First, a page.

I don’t know about you, but I loved the stories that were told to me by my abuelita.
I remember sitting down with her at the kitchen table in her Brooklyn apartment as she shared away. I often envisioned her stories as the books that I read from my library.
Why couldn’t I see myself in any of the books I read? My abuelita needed to share her story for everyone to read, I thought. But her stories were told straight from her corazón and never got to reach the paper.
Abuelita shared stories of when she was growing up in Arecibo, Puerto Rico. She told me of how she walked to school every morning and washed her family’s clothes by hand.
After a certain age, school was no longer afforded to her, and she was the “mujercita de la casa”.
She told stories of when she met my abuelito at a young age and how her life and responsibilities changed when she became a madre.
Oh how I wish those stories were in books so I could read them to my own children now.
I miss my abuelita and her stories terribly. If she were still alive today, she’d share her own stories with us, of course, but here are four books that I would have loved for her to read to me and my own children as well.
In My Family/En Mi Familia by Carmen Lomas Garza
Lomas Garza’s magnificent paintings jump off of each page of this book.
These warm and personal stories depict the memories of her growing up in the traditional Mexican-American community of her hometown of Kingsville, Texas.
I love the way this author placed her memories into words and paintings.
I really enjoy that it’s translated, for someone like me who is a bit self-conscious when reading Spanish, but also to accommodate a Latino grandparent like my abuelita who only knew how to read Spanish.
This book reminded me of certain times of life that my abuelita described to me, including becoming a woman and leaving the home with your husband.
What a great read for grandparents to share their stories with their nietos.
Abuela by Arthur Dorros
This literature selection sounds so fitting for what I’m reminiscing about in this post.
For this New York City native, it also brings back that warm feeling of when I would walk the streets of East New York, Brooklyn with my abuelita, hand-in-hand.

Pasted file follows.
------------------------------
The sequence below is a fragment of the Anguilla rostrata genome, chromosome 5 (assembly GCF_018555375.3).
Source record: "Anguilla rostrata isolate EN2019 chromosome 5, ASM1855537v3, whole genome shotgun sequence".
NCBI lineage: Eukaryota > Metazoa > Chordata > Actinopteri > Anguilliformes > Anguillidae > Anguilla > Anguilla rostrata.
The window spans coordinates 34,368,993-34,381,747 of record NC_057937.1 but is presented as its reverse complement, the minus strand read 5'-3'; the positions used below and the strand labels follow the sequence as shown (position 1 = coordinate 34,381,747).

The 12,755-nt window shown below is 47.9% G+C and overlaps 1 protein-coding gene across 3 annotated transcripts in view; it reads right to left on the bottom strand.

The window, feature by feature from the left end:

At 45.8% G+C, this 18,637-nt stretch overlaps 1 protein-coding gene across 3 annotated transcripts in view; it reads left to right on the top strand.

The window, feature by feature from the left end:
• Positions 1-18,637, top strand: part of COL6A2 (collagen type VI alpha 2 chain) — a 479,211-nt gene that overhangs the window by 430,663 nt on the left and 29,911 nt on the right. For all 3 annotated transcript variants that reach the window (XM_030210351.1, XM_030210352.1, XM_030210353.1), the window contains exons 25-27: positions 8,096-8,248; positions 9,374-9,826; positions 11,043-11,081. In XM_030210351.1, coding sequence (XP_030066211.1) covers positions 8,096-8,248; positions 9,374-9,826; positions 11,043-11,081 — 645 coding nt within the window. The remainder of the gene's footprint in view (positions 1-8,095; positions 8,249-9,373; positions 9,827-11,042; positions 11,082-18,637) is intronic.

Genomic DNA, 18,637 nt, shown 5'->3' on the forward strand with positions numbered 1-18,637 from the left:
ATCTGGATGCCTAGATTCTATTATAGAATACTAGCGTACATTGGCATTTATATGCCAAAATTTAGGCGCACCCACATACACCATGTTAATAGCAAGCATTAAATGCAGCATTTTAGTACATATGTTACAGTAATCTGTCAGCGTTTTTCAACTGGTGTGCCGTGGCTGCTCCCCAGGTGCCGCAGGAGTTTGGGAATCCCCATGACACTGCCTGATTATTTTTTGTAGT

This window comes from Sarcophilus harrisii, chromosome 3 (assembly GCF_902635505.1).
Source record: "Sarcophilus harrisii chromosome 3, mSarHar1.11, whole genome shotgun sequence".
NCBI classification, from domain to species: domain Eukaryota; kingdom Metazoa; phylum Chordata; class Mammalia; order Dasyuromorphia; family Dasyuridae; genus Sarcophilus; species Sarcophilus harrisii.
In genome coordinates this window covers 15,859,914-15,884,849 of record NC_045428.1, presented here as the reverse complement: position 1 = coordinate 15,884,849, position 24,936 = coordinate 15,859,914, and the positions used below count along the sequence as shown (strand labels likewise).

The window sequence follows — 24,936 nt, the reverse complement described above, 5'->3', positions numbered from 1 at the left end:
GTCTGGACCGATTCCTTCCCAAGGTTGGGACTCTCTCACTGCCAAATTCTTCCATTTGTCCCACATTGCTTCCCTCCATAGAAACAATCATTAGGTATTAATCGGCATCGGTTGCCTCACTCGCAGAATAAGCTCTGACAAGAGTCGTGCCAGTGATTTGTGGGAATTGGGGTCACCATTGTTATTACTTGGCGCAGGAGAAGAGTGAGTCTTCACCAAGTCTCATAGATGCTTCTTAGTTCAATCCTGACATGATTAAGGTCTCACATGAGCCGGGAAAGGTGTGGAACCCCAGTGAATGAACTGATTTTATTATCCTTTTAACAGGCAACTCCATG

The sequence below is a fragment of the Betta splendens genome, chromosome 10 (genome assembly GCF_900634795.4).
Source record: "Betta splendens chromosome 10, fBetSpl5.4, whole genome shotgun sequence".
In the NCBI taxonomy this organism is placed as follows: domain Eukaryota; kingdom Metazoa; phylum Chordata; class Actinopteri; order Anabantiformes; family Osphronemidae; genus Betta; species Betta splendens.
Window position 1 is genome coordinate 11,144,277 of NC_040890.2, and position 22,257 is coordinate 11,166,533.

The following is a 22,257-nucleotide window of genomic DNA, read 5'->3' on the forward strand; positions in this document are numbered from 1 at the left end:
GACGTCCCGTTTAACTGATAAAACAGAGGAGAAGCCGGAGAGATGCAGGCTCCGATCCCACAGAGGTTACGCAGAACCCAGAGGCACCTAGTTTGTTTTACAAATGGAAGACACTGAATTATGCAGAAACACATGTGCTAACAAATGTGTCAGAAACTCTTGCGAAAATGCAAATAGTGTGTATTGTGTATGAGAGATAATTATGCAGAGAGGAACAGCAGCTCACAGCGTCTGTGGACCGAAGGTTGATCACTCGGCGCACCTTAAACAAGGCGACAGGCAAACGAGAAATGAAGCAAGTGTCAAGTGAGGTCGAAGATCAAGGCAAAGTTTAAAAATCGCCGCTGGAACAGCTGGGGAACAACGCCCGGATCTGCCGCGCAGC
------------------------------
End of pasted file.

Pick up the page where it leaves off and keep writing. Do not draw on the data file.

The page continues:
Whether it was a stroll to the local bodega or when she would babysit us for my mom, walking with her created beautiful memories for me.
The character in the story envisions flying around New York City with her abuela. She really gives you a sense of the connection they have and it genuinely warmed my heart.
Through reading, I got to relive what it was like to have my abuela right by my side. I especially love the dictionary in the back for those not fluent in Spanish.
Cool Salsa by Lori Marie Carlson
Growing up Latino in America isn’t always so easy. It takes a lot to speak two languages, almost living a double life, and learning to understand the rules of two very different cultures.
Cool Salsa celebrates the tones, rhythms, sounds and experiences of that double life we live.
There are poems about la familia and parties, harsh insults and sad memories, hot dogs and mangos, the Spanish language and the rough edge of the English language.
Carlson really does a great job of incorporating the glory and the struggle being Latino-American.
It’s a great way for grandparents to share their stories and triumphs of how they made it through coming from their native land to make it in the United States.
This beautiful story about the life of Sonia Sotomayor has so much detail. As relatable as can be, we hear our own stories of not being granted the most expensive things and having to work really hard to get to a better place.
Sonia grew up in a low income area where only her mom raised her because her dad passed away at a very young age.
Many Latinos can relate because we often grow up without both parents, and we can´t usually afford to live in high-end areas.
We work with what we have and know that our family does the best they can to provide for us and leave us their legacy.
Another great read for grandparents to share their stories and to serve as proof for young children that anything is possible with hard work, dedication and perseverance.
Do you remember stories from your grandparents or specific titles that they may have read to you? Share below!